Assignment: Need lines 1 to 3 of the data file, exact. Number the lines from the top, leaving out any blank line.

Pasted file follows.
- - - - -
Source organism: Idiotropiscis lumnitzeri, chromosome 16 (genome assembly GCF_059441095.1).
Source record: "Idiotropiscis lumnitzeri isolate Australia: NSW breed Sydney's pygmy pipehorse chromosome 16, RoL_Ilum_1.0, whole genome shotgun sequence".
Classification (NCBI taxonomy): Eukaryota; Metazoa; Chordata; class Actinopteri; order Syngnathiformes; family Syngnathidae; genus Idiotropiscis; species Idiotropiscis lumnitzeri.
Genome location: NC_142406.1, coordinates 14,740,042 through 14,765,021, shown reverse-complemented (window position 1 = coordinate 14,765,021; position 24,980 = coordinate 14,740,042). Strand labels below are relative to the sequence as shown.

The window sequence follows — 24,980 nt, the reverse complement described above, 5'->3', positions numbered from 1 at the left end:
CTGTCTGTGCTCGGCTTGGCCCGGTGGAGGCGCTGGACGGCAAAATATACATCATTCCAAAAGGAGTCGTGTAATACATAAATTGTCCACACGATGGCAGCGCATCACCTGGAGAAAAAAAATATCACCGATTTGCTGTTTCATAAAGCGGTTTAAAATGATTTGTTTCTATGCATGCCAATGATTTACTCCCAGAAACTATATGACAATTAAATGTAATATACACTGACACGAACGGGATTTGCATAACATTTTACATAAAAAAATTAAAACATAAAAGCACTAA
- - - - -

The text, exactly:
Source organism: Idiotropiscis lumnitzeri, chromosome 16 (genome assembly GCF_059441095.1).
Source record: "Idiotropiscis lumnitzeri isolate Australia: NSW breed Sydney's pygmy pipehorse chromosome 16, RoL_Ilum_1.0, whole genome shotgun sequence".
Classification (NCBI taxonomy): Eukaryota; Metazoa; Chordata; class Actinopteri; order Syngnathiformes; family Syngnathidae; genus Idiotropiscis; species Idiotropiscis lumnitzeri.